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tyranthraxus

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Everything posted by tyranthraxus

  1. Just sold the Joypads. All thats left are is the mostly unexciting: a Boxed Red Label Donkey Kong and a Lost Treasures of Infocom for Mac. Thanks everyone for the bids and helping me clear out a bit more space!
  2. Bump! Some Atari items relisted, most Colecovision items have sold thank you!
  3. Interesting thread. I've been delving back into eBay after a long hiatus and am selling stuff to make room for more stuff! I'm very careful with my packaging. I have a nice stash of small boxes and padding. Part of this is to ensure safety but the other reason is to make sure I'm shipping efficiently as Canada Post is about twice the cost of USPS. Canada has a bigger landmass and a tenth of the population of the U.S. so it makes sense its more expensive. And CP until recently ran for 15 years at a profit, so they aren't scared of hiking the prices. Cheap national mail service is closely linked to e-commerce and the very collecting that brought us to AA. At a certain point as a collector you have to start hunting online. And to get your best price for many items, you have to sell online. And it all relies on cheap mail service. As a Canadian collector, I've found that most common games aren't worth the price of shipping individually, particullary MIB commons. I have to buy or sell in large lots to offset the shipping. I wonder how much eBay, Amazon and e-commerce in general relies on the subsidized USPS? As with highways and other infrastucture that promotes trade, it might be better to let the mail services operate at a loss. If USPS started doing Canada Post style rates, I expect many small e-businesses would cease operation. Could have an effect of a return to brick n morter shops, who knows? I'd love to hear your opinions on the state of USPS.
  4. That Sega controller was my go to joystick waaaay back when I had my Commodore 64. Very solid design, nice quality. Thanks for posting that photo, havn't seen one person in 20+ years! In general if you want a decent 2-button joystick for the 7800 you're going to have to mod a Sega Genesis controller (or try that SMS arcade stick). However, I'm partial to the 7800 gamepads. I agree that there is the usual Tramiel era cheapness to them but thats an inherant issue with all Atari products after 1984. You either accept it or go buy a 5200. But I havn't had any of the Atari pads break on me. I don't use the the mini stick, just use them like a flat gamepad. I've gotten lots of hours on Joust, Food Fight, Ms Pac Man and Galaga, which are about all I ever play on the 7800. Its also nice that they are actual Atari branded and just makes the 7800 seem more complete and modern. I also use them as my controller on the Colecovision, using a stock Coleco controller in port 2 to use the keypad. That setup works with most CV games.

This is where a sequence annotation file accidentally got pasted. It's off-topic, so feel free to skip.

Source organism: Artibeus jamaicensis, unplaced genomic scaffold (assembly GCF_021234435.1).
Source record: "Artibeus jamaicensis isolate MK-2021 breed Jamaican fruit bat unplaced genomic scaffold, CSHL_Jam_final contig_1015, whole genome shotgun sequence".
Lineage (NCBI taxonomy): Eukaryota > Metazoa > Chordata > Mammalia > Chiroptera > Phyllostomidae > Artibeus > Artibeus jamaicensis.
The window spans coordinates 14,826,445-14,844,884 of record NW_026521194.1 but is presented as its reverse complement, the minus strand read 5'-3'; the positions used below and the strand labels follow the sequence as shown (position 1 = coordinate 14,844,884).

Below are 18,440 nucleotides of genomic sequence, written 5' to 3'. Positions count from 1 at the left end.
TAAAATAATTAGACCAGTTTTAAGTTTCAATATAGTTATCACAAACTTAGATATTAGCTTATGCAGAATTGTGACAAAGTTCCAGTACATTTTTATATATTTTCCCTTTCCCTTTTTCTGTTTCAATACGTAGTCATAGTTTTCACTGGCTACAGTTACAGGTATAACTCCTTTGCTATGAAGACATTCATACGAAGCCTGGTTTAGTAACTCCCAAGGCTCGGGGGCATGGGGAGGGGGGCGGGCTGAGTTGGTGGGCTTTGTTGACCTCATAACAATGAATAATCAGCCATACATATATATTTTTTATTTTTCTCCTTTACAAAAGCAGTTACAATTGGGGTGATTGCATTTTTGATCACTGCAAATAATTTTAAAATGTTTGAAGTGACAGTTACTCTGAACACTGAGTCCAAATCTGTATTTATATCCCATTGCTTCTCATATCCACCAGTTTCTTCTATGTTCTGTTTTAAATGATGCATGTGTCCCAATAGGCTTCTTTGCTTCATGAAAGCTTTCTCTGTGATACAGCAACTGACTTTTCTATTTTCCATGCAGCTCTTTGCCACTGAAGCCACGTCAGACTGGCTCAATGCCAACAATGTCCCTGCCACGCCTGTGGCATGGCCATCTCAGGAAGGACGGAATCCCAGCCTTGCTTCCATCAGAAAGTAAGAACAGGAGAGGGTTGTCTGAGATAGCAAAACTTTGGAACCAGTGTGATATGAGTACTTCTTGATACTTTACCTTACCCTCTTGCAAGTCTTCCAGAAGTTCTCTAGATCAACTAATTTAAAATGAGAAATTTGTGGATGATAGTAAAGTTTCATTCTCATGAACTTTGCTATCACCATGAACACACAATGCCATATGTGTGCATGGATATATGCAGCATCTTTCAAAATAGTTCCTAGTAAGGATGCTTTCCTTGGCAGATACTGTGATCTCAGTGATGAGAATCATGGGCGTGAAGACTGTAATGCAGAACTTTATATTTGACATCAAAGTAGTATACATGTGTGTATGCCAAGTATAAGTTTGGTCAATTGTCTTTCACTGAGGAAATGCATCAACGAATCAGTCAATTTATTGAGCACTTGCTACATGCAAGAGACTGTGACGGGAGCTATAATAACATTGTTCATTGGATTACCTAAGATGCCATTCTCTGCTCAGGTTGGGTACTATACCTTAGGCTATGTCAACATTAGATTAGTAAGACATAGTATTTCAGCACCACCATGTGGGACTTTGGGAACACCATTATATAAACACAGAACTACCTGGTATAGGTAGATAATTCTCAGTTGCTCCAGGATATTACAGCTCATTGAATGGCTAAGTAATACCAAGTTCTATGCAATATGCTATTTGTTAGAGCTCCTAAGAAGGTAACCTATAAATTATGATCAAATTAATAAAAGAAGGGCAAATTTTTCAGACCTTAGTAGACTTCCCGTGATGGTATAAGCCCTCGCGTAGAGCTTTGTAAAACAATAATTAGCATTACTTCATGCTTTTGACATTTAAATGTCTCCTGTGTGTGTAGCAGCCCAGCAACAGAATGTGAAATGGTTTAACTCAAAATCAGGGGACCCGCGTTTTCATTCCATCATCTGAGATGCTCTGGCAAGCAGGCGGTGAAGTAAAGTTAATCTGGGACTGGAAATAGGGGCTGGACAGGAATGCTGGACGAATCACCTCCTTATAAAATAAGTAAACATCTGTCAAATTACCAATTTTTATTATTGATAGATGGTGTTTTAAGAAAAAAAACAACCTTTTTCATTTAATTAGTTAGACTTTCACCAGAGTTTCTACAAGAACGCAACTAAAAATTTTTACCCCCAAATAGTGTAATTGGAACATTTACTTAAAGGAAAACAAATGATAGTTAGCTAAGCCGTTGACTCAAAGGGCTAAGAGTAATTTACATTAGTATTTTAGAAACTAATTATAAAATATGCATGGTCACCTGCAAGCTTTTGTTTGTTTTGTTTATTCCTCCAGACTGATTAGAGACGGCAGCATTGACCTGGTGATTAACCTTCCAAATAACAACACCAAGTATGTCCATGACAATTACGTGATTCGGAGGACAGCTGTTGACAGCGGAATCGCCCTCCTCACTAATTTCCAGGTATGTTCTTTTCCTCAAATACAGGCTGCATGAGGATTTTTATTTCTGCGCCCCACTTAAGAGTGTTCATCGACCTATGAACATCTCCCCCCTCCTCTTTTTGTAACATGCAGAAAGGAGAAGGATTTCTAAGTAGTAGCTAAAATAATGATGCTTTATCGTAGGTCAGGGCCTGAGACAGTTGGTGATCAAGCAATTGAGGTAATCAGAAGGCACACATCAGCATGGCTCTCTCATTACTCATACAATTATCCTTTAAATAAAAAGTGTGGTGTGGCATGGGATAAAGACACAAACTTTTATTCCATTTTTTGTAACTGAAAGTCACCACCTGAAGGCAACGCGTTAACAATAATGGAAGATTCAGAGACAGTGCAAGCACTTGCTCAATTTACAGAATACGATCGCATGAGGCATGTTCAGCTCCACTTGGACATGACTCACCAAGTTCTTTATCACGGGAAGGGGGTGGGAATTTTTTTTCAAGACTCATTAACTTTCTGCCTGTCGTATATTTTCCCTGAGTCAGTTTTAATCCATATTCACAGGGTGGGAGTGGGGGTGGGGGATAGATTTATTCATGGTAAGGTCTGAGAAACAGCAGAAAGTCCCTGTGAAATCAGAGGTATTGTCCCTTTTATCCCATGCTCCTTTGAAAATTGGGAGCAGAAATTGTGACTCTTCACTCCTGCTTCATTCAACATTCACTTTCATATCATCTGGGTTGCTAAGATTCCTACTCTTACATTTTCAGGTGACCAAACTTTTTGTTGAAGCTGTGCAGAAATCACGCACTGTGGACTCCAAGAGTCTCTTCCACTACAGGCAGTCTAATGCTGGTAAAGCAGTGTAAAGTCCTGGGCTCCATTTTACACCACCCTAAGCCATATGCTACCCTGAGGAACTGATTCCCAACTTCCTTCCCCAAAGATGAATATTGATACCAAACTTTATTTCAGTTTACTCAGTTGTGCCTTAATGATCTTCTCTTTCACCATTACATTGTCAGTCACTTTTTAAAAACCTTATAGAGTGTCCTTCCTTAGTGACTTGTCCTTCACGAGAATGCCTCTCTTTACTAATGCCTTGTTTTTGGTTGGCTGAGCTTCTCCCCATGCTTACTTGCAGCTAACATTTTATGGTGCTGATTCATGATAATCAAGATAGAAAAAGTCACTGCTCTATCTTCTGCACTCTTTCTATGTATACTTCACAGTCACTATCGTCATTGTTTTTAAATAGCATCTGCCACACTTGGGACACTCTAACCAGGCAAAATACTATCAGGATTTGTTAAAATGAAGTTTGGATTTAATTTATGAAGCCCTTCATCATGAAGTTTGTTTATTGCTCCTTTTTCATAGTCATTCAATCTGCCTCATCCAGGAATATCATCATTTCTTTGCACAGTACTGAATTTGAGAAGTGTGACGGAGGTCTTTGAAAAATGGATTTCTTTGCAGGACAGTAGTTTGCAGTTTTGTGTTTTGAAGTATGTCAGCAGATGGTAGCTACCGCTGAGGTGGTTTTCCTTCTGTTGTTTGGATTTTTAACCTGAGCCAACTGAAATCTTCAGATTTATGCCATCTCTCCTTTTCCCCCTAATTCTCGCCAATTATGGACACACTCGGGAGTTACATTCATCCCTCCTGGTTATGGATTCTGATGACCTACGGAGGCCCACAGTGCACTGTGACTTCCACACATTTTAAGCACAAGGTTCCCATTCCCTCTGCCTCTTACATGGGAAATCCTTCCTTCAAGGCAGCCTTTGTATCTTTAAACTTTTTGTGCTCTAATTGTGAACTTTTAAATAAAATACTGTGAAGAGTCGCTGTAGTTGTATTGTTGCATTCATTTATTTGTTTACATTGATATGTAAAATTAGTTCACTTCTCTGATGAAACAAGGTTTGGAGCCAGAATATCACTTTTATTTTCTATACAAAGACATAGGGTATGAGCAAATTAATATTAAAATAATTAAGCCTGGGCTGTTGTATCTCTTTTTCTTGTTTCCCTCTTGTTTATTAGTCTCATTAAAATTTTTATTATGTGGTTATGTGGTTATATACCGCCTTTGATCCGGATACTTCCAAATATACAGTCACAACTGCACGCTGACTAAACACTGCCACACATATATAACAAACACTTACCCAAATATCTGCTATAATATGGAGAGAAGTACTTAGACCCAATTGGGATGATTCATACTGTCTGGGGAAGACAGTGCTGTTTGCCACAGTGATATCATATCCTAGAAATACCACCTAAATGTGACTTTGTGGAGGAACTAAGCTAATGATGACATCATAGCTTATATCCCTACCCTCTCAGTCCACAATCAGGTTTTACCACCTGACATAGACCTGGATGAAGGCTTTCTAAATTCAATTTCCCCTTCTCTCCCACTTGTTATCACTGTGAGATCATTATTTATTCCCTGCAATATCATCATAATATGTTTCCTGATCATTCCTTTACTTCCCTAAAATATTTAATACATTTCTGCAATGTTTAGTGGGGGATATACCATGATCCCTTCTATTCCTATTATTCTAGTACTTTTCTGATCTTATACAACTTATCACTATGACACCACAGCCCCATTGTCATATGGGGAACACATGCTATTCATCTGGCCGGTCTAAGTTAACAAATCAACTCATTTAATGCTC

5. Hello! Shamelessly directing attention to my auctions: http://www.ebay.com/sch/jwoods01/m.html?_nkw=&_armrs=1&_ipg=&_from= Its mainly Colecovision with some Atari. I've got a bunch of handy accessories like 7800 Joypads, cartridge racks, Colecovision Champ Keypad, a modded Colecovision console with RCA outputs (IIRC Doubledown did the mod) and several different lots of cartridges. Q*Bert Qubes I'm selling seperately but in the lots are quite a few rare games like Illusions, Mr Do's Castle, Frogger II & others. Most games have manuals. Thank you!
  6. Hey you never know what an ad on Craigslist can turn up! But your best bet would be emulation and then building your own mainframe shell around the computer, you could then copy a design from a favorite movie like Tron or those sentient mainframes from the Fallout games, etc. You'd have a lot more freedom as regards to size, and you could even wire up some reel to reel decks and flashing lights as part of the facade.
  7. More like What If? history than any revisionism. Jobs return was due to Apple buying his company and when he eventually was made CEO again it gave them the media splash to launch the iMac. Maybe they could have done it without Jobs (lead iMac/Pod/phone/pad designer Jonathan Ives was already working for Apple prior to Jobs' 2nd coming) but he gave the company a face and a personality that was more high profile than any commercial could have done. Now, on to more serious speculations... now what if Atari had released the 7800 in 1984?
  8. I saw that there was a revision I own the old release, is there any major changes? Well Jobs was always a lot more media friendly and charismatic than any of the other computer moguls, which greatly increased his profile. Also given that Apple is the giant that it is even if he never returned to the company after '85, his death would still have gotten decent press. Sadly Commodore and Atari are largely a trivia question at this point.